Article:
Learning from Business Simulation - HR Leaders could make Successful CEOs
Updated: Jul 14
How topical that two days after the Leena Nair news, one of my long-standing clients, who is a CEO, gave me a call and we set up a quick coffee.
When we met, he indicated that he was likely to move to a group role overseas in the new year and that he needed to create a proposal for his successor. We discussed the profiles of his direct reports and one or two external folks whom he had engaged with. He was sort of zeroing in on the CHRO to replace him. He asked for my view and I told him, in no uncertain terms, that I also felt the same way having worked with all the folks for almost 5 years now. He was speculating on how such a move might appear if he proposed it. Of course, I told him that it did not matter how it looked, but what mattered was if the individual had the key competencies needed, and could provide value and effectively operate as a steward.
That got me thinking about the hundreds of simulations I have run over the last decade or so. In many cases, I've found that teams with great people management skills performed exceptionally well in business simulations for developing and implementing strategies in a VUCA-type competitive market.
I've run industry-specific simulations for at least 12 different industries, as well as for different groups of senior executives. Some were solely for HR professionals, some were for financial professionals, and some were for cross-functional teams.
Invariably, for the exact same simulation, the HR community had higher average scores in terms of value creation. Looking for reasons beyond the obvious ones, I think:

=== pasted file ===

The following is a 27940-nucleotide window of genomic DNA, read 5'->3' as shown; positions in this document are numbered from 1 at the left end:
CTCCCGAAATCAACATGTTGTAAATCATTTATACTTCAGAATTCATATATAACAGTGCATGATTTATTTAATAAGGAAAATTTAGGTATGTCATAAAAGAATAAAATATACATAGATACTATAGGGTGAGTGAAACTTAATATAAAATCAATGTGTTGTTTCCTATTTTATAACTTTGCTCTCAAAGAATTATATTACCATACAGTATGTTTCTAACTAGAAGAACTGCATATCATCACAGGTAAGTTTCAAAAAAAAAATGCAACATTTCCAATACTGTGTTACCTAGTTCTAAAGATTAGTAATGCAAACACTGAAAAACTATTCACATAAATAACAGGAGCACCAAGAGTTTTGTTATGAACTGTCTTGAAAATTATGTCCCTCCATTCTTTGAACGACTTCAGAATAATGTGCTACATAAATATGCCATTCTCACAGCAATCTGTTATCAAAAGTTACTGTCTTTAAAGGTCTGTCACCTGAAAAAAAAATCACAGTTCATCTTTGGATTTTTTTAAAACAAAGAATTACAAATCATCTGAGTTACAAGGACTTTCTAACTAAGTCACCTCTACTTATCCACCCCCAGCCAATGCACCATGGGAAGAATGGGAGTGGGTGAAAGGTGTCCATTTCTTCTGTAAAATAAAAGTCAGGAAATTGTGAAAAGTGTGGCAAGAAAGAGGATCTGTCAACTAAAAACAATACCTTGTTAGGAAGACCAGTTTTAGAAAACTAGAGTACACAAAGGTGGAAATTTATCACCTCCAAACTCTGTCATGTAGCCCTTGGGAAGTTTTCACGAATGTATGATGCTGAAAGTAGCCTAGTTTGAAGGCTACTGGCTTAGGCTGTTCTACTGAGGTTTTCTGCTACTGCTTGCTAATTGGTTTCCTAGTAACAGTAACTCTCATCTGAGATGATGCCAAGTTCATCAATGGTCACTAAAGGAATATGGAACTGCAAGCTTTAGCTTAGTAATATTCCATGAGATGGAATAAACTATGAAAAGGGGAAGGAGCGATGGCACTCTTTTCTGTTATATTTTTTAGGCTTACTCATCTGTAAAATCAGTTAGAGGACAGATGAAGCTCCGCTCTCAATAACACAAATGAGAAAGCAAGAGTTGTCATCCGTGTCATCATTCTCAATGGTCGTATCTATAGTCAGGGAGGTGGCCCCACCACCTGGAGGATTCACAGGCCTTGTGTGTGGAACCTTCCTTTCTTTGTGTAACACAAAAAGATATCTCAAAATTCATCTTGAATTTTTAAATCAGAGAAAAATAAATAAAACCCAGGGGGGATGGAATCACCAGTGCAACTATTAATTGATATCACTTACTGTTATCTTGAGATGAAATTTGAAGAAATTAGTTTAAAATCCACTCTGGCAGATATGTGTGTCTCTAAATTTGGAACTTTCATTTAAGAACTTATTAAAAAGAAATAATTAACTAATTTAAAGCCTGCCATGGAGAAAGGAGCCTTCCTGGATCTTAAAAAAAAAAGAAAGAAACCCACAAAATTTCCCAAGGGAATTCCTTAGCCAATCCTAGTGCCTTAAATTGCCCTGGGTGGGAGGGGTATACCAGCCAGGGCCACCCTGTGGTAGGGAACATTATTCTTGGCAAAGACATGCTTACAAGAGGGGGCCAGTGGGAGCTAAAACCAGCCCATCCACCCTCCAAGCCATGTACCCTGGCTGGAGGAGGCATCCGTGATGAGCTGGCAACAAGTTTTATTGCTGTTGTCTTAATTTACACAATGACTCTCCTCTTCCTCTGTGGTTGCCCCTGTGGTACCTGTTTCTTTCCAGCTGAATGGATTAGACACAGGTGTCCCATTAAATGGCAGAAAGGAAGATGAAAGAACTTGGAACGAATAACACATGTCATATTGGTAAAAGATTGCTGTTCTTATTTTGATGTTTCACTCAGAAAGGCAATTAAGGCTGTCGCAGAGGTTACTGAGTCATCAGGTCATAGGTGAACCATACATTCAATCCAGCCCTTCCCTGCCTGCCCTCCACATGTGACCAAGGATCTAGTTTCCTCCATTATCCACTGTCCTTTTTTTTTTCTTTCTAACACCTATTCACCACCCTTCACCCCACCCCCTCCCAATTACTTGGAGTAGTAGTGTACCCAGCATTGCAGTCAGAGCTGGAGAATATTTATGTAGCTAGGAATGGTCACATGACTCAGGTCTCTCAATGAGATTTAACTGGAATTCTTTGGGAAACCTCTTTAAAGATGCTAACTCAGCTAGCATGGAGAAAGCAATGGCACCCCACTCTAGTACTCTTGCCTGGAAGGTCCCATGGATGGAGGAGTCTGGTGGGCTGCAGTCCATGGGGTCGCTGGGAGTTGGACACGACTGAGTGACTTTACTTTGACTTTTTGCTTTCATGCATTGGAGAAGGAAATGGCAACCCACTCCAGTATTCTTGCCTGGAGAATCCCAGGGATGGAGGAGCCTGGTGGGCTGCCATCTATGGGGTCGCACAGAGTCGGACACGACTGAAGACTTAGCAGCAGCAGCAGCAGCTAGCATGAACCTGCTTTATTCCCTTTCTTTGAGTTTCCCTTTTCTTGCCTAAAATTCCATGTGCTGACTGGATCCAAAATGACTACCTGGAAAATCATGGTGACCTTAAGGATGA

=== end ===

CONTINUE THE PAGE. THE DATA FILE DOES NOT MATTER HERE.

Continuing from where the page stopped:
Strong HR professionals are able to manage ambiguity: Market, competition, and growth scenarios are getting very muddled, thereby creating a lot of ambiguity. Somehow, I feel good HR people are able to cope with this ambiguity better.
The profession makes you adept at managing risk: Whether by training or sheer practice, capable HR professionals are able to comprehend inherent risk and are much better prepared for fallouts by way of alternate strategies
Making decisions using seemingly unconnected data points: Based on the kind of outcomes that they are expected to deliver, it seems to me that HR practitioners are able to connect seemingly disconnected data points and make sense of it, which can give a strong impetus to perceptual acuity
These days it is less about technology & capital but more about people, especially at the top levels where genuine value is created by empowering and reviewing high-performing teams.
So, I believe that capable HR leaders can be excellent Business Leaders; perhaps the only ones stopping them are themselves. They need to want it more!
What do you think??